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How much do I pay my babysitter?
- May 1st 2014, 12am
- by CityKinder Expert
One of the main topics on every parent’s mind is how to get a good babysitter and what do I need to pay them. Especially if you live far away from your larger family the right babysitter becomes a crucial part of parenting. Here are guidelines when it comes to hiring and paying someone to take care of your most precious possessions.
Where do I find a babysitter?
Referrals are always key. Ask around:
- Neighbors with kids in your building or neighborhood
- Your kid’s preschool or school (some teachers are allowed to babysit during their time off)
There are a few great on-line options with lot’s of built-in security like background check etc. 2 of the main on-line resources are SitterCity.com and Care.com. You can filter by area they live in, interest, languages and much more.
We also like Mommybites.com, as the candidates can’t list themselves but have to be listed by families who already employed their services and are willing to be a referral themselves.
This is New York, so be prepared for a whole selection of agencies, from Early Childhood Education Students from the renown Barnard College to Urban Sitters who also deploy celebrity sitters to Sitters Studio where you can be matched with an artist, singer, musician or dancer to enrich your child while babysitting.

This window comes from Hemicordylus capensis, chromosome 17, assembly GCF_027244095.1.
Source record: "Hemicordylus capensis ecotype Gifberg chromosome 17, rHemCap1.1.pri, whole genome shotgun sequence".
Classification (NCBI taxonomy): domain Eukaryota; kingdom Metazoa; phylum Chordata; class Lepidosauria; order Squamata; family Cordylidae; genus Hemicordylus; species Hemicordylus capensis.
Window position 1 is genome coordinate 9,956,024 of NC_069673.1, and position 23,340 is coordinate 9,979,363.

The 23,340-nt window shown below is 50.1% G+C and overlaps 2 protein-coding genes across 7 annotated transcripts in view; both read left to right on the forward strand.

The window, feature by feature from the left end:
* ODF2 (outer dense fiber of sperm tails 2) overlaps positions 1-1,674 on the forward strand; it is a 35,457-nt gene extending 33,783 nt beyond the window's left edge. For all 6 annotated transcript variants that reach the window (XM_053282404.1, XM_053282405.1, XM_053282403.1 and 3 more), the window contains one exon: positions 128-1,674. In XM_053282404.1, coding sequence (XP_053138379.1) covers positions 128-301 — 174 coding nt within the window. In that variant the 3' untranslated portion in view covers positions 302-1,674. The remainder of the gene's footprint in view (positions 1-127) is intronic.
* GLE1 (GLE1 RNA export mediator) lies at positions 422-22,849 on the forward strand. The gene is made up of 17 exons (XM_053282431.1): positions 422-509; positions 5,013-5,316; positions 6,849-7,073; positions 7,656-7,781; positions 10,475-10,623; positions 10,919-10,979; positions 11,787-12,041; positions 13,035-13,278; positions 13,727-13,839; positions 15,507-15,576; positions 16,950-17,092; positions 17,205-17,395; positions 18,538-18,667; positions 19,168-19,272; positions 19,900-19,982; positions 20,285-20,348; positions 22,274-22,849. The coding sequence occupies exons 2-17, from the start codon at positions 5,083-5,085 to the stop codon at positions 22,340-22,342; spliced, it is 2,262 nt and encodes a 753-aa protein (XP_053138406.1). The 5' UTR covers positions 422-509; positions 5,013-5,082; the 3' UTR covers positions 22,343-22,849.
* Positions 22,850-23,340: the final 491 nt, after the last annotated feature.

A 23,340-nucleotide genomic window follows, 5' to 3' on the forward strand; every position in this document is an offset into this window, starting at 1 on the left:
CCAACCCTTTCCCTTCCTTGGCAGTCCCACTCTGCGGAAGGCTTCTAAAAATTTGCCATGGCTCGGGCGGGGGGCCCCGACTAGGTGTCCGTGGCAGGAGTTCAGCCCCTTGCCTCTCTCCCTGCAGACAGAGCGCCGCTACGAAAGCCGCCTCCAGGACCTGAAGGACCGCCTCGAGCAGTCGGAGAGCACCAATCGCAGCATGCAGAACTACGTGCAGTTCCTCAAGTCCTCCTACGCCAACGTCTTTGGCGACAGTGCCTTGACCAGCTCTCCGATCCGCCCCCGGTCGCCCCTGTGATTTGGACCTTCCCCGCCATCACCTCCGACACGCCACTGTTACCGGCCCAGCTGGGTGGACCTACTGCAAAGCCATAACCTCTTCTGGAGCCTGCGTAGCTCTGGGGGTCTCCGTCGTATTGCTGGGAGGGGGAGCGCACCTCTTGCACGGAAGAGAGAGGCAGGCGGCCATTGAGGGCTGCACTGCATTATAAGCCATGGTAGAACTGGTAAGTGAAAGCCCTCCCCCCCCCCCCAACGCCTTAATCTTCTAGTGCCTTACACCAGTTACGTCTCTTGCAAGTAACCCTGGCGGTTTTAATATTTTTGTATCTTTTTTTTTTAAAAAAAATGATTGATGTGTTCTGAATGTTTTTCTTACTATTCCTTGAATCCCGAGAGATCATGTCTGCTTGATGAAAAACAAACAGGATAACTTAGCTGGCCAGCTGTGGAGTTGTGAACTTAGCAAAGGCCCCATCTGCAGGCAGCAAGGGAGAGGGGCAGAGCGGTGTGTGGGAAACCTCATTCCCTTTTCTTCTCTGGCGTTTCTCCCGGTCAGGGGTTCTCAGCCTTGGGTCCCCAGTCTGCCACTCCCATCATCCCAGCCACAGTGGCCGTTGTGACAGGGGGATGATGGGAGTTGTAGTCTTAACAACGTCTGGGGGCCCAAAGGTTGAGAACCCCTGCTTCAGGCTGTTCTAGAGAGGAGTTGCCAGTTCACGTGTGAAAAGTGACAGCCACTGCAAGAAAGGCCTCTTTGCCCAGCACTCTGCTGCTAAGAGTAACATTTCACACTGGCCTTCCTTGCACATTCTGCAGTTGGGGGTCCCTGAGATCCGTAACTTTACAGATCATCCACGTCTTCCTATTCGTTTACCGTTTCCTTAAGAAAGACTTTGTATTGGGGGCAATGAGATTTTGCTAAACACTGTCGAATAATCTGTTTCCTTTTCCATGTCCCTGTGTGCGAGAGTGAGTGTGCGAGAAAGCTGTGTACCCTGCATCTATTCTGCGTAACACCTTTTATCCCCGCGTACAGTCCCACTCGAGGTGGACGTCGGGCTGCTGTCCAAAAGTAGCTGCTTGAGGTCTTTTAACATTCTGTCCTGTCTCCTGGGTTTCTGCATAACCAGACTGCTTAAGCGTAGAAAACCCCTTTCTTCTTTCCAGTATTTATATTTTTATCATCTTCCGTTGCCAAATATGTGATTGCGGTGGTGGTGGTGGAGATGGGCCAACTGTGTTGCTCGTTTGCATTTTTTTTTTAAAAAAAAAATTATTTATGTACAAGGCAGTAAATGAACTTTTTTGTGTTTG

Do you know of any great agencies you recommend? Please let us know in the comments below!
How much should I pay?
For New York City and much of the surrounding suburbs the average rate is $15 per hour.
Some sitters ask for more for the following reasons:
- More than one child (customary rate goes up to $20)
- Sitter has relevant education (e.g. Early childhood development degree, pediatric nurse, teacher, specific language abilities)
- Some charge differently for “waking” and “sleep” hours (where they can study for example)
Should I go through an agency?
That’s entirely up to you. If you are new to the city and don’t know anyone who can give you recommendation or if you have a child with special needs that’s a great option.
Rates are higher and depend on the agency, however, good agencies background check their candidates, train them in children CPR and qualify their candidates before sending them out.